University of North Carolina at Greensboro
Department of English
Course Prefix and Number: ENG 101.16 Freshman Composition I
Contact/Credit: 3 Hours
Course Description: This course is the required first course in a series of two designed to develop the ability to produce clear expository prose. Emphasis is placed on the writing process including audience analysis, topic selection, thesis support and development, editing, and revision. Upon completion, students should be able to produce unified, coherent, well-developed essays using standard written English. In addition, students will be introduced to field and library research, including the skills of summarizing, paraphrasing, and quoting source material.
Prerequisites/Co-requisites: Appropriate Placement Test scores or completion of developmental reading and writing courses.
Instructor: Telephone Number:
Pamela S. Richardson (office) 336-334-5507
(home) 691-9290, BEFORE 9 pm, please
Office Location and Hours: Email Address:
Foust 200 M-F 8:30-11:30 am firstname.lastname@example.org
T-Th 3:00-4:00 pm
Axelrod, Rise B., and Charles Cooper. St. Martin's Guide to Writing. 6th ed. New York: St. Martin's, 2001.
English Department Handbook
Additional Materials Required: A standard College Desk Dictionary
3.5” Computer Disk (NEW)
Disability Access Statement: If you have a disability that may affect your academic performance and are seeking accommodations, it is your responsibility to inform the Disability Access Services Director as soon as possible. It is important to request accommodations early enough to give Disability Access Services adequate time to consider you request and recommend reasonable accommodations. Instructors will provide necessary accommodations based on the recommendations of Disability Access Services.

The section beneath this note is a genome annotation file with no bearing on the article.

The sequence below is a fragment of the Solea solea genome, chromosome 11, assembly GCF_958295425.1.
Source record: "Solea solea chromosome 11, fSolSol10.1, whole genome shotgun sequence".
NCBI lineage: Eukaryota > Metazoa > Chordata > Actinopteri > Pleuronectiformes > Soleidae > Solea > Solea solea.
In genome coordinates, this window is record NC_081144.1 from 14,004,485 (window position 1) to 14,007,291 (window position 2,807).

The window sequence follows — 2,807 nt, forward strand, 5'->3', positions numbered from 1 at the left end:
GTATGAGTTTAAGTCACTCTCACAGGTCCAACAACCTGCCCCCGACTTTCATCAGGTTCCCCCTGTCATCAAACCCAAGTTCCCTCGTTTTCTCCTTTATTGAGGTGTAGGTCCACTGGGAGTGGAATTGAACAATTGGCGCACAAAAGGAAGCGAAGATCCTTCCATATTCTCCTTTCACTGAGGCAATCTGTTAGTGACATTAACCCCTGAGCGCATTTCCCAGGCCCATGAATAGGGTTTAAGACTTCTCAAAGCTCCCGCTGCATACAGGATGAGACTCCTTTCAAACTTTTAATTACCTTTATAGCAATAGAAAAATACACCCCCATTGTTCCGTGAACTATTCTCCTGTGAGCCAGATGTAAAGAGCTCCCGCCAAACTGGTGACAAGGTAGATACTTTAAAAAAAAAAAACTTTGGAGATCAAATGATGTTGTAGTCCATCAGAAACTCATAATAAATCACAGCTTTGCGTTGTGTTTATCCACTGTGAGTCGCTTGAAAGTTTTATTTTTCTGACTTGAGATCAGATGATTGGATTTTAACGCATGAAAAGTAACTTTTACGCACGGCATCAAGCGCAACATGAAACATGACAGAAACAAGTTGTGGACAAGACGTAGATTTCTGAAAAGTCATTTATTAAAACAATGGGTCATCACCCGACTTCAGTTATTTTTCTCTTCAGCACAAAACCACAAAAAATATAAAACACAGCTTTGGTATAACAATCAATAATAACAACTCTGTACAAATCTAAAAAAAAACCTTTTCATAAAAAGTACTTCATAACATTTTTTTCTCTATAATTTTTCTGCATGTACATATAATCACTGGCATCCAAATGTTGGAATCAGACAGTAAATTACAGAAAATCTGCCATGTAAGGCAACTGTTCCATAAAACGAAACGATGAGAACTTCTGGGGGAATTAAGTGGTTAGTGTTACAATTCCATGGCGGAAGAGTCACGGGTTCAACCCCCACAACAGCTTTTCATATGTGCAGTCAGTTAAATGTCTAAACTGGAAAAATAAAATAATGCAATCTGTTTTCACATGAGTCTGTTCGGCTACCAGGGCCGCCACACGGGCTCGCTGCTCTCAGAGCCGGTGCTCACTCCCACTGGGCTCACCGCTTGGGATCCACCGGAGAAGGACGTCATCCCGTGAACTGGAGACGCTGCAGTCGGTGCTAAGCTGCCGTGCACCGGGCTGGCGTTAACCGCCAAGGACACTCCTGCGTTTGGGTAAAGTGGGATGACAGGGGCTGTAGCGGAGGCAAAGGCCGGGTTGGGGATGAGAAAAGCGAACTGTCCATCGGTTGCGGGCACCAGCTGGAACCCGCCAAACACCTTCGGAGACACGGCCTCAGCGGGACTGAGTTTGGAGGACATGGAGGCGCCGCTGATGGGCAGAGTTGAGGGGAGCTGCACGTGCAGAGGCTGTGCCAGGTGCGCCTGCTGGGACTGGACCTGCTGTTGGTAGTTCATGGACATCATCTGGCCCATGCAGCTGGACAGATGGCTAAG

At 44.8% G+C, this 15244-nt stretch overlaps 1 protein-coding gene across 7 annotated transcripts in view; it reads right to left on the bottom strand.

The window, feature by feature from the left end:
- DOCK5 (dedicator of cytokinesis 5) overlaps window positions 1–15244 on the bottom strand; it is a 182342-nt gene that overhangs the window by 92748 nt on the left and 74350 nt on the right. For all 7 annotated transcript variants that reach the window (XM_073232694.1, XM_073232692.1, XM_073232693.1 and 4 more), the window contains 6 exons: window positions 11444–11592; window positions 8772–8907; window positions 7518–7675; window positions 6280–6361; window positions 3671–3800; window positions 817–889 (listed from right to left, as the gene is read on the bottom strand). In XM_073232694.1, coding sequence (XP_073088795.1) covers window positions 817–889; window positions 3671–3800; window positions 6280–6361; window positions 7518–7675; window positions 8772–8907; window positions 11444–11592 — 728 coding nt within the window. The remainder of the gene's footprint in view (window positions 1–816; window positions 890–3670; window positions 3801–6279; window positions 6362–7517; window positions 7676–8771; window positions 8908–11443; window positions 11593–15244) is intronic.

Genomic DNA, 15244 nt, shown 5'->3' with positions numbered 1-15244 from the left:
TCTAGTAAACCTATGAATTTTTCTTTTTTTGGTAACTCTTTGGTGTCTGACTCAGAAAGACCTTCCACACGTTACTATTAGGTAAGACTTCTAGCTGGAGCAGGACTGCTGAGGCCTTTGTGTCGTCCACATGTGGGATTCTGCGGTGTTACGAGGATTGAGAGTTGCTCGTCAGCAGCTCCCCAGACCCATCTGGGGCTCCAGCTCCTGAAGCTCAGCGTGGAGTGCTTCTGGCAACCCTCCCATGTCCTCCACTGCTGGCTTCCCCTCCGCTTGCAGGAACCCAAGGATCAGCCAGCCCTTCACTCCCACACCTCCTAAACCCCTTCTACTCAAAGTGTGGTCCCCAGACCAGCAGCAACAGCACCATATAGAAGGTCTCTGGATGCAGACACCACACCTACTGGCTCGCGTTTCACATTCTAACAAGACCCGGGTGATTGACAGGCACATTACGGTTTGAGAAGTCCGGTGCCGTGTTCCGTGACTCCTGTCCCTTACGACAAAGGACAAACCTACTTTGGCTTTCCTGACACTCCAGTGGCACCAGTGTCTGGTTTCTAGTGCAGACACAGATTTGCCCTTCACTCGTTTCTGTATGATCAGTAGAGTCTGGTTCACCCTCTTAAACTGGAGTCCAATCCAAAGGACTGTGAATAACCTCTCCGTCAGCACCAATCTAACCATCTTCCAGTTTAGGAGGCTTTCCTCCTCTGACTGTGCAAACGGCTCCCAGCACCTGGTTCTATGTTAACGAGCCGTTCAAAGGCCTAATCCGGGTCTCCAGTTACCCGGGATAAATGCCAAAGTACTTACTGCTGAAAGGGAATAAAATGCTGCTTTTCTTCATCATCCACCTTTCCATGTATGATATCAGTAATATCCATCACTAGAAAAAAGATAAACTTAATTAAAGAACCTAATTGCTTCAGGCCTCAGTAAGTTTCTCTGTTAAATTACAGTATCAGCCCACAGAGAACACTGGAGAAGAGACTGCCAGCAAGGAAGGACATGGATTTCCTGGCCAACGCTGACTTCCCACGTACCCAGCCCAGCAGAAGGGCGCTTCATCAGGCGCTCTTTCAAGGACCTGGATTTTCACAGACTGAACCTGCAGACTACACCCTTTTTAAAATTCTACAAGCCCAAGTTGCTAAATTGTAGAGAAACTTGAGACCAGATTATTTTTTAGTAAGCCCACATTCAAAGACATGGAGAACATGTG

(These are in conjunction with the Department of English and Foreign Language Competencies and Guidelines.)
Upon successful completion of this course, the student should be able to:
1. Modify the steps in his/her own writing process using models as guides.
2. Adapt writing to meet the rhetorical situation.
3. Write a college-level essay with a clear thesis and supporting detail.
4. Write a college-level essay using clear organizational strategy.
5. Write at least three college-level essays in a timed setting.
6. Use editing and proofreading comments to revise writing.
7. Discover information using field research.
8. Write a college-level essay incorporating field research.
9. Discover information using library, Internet, and other resources.
10. Incorporate print and other research into an essay or report including quotations, paraphrases, and summaries and using MLA documentation.
11. Analyze writing.
12. Defend/argue a position.
In addition, the student will be introduced to the following employability skills:
Come to work on time/regular attendance
Apply basic mechanics to written documents
Select relevant and pertinent information
Organize and present facts
Identify information required
Determine information sources (people, print, electronic)
Gather information required
Modify search as required
Select, synthesize, and organize information
Learn new knowledge, skills, and jargon
Methodology: lecture, small and large group discussion, workshops, conferences, field observations, and computer assisted instruction.
Evaluation of Performance:
Daily Assignments (short in-class/out-of-class 10-20%
writings, quizzes, journals, exercises, and
Formal Essays 50-70%
Demand Writings 10%
Final Assessment (Exam, Portfolio, Project) 15-20%
College Grading Scale:
A Superior 90-100 4.0